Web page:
Monday, August 21, 2017

Wednesday, July 19, 2017

oxybelis fulgidus, aka slenderman

You may have never heard of the vine snake, even though the species (there are several) are found everywhere in the tropical world, from Texas to the ghats of western India. Some are brownish, but most are bright green with racing stripes. All of them are about 3/4 of an inch thick and between 1-1/2 and 2 meters long.

Additionally, they all have long, pointy snouts, and their huge mouths are as long as their heads. Vine snakes are technically vipers, and have two long fangs at the backs of their mouths, with which they make holes in their prey to introduce their toxic saliva into the bloodstreams of the mice, frogs, and little birds they hunt.

Apparently, these long, skinny guys never leave the tree when hunting. They hang around by their long and delicate tails, and watch the ground, looking for a mouse (or a mouse's nest), a frog, or whatever. They try to get close enough to carefully smell the intended prey, and if it passes the sniff test, drop down far enough to grab it by the head, and immediately raise it a foot or more into the tree. They waste no time giving the fatal bite and then immediately once it's immobilized, eating the victim.  Then they head straight for the top of the tree and a month or so of napping and digesting,

Wednesday, July 12, 2017

branwell & me

I can’t remember if I ever told U the story of Branwell and me.

This was in Utah in 2014. There were some  brontosaurus pups, and one of em followed me home a couple of times, but I wasn’t allowed to keep him. I named him Branwell after
the Bronte's disreputable younger brother.

He soon was able to recognize our car.   
"Uh oh! Branwell Bronte sawr us."

Every other day or so I’d have to walk him back up to ye store, where he and his family lived on the produce that otherwise  would  have been dumpstered.

Kit took this pic on Dec 13, 2014, as we were leaving town.  I just had to stop & say g'bye to the little guy, who was about 12 weeks at the time.  He’s fully grown by now, and  having a better life than his namesake did, I'm sure.

Monday, May 22, 2017

destiny, and all that

As usual, Mr. Kunstler is great this morning. He uses postgraduate words at times, but mostly simple syntax and un-convoluted ideas to explain to a mostly clueless American public what we're up against.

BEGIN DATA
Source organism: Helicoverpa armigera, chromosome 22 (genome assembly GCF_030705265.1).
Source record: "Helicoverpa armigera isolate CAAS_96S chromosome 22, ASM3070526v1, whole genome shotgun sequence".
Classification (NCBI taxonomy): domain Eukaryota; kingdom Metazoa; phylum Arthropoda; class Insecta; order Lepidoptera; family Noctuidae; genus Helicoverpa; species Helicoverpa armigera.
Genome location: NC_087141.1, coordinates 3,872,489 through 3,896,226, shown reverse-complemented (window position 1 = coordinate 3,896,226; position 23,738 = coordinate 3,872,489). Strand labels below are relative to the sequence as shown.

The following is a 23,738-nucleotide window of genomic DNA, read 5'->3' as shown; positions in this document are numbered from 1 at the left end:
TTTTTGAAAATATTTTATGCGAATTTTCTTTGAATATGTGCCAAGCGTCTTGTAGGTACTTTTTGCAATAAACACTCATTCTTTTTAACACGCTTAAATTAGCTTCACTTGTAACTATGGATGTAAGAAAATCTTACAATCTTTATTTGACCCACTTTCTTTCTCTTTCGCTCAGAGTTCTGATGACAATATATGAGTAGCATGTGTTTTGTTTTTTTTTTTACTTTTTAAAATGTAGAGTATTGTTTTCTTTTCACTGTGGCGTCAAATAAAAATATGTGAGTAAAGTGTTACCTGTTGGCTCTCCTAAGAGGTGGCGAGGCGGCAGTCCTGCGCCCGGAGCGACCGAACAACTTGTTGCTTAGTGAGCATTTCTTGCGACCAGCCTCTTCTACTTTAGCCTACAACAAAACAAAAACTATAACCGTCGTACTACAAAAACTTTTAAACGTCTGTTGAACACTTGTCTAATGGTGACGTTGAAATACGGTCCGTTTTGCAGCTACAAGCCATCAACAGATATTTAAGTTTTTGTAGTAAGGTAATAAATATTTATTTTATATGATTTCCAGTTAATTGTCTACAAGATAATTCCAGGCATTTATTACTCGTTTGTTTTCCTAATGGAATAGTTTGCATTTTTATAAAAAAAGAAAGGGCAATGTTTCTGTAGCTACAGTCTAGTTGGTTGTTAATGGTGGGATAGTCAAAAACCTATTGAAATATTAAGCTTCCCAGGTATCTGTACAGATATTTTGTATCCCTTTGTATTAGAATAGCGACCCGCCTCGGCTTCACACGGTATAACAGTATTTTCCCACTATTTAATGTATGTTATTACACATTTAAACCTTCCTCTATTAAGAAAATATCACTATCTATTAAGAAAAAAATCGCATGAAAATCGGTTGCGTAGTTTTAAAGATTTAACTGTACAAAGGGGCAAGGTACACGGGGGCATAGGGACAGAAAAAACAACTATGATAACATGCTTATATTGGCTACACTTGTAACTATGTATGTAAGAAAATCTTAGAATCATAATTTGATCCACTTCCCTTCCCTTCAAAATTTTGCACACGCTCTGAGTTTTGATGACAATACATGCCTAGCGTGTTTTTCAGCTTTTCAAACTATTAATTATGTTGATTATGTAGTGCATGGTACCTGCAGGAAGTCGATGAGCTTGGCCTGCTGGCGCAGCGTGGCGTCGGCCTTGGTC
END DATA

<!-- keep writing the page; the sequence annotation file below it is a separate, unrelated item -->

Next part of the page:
Today's final short paragraph, plus the stinger (para fragment) on the end say pretty much all that need be said about our current predicament.

Donald Trump could never be a Franklin Roosevelt or a Lincoln. These were figures who, if nothing else, could articulate the terms that reality had laid on America’s table in their particular moments of history. Mr. Trump can barely speak English and his notions about history amount to a kind of funny papers of the mind. A sinister host of adversaries who ought to understand what is happening in this country, but don’t, or can’t, or won’t, are coming after him, and they are going to get rid of him one way or another. They have to. They must. And they will.
And then what?
I spent the early hours of the morning today listening to outtakes from old speeches by Oswald Mosley, the English fascist who was a political heavyweight in the 1930's, and a study in contrasts with Preznit Trump.  
The first contrast is that Mosley was literate, educated, and an excellent public speaker, for whom A. Hitler provided the speaker's template. Secondly, he knew what he was doing in manipulating crowds -- one reason he did it so well. His problem lay in the same place as Trump's, and Mussolini's and every Fascist who ever lived: he was a romantic who believed in destiny.
This belief in destiny is dangerously close to a belief in God's Plan. And wh0's to say -- it might be God's plan that we become ever more fat, stupid, diabetic, and addled by TV and lack of exercise that over a couple of centuries we'll die off. The dams will crumble, the continent will revert to ownership by bears & lions, moose & elk, salmon & trout, rattlesnakes, beavers, and birds.
And we will have succeeded in making America Great Again. 

Friday, May 12, 2017

prisoners of trumpistan -- day 112

Looks like Fearless Leader has really got his tit in the wringer now. Check out this front page article from The Guardian (UK), or the front page of any other world-class daily (NY Times, LA Times, etc.). A dispassionate reading of these sources leads to the inescapable conclusion that Trump is on his way out.

Unfortunately, this is just the beginning of the end. Remember Watergate; recall how the story first broke in early  1973, a full year and 2/3 before Nixon's resignation. Since the end of this sad chapter is not in doubt, we need to move a little more quickly this time; the U.S. was healthier in the mid-70's than it is now, and I don't know if we're mentally or spiritually equipped to handle another "long, national nightmare."

Wednesday, May 10, 2017

try walking a few steps in somebody else's shoes...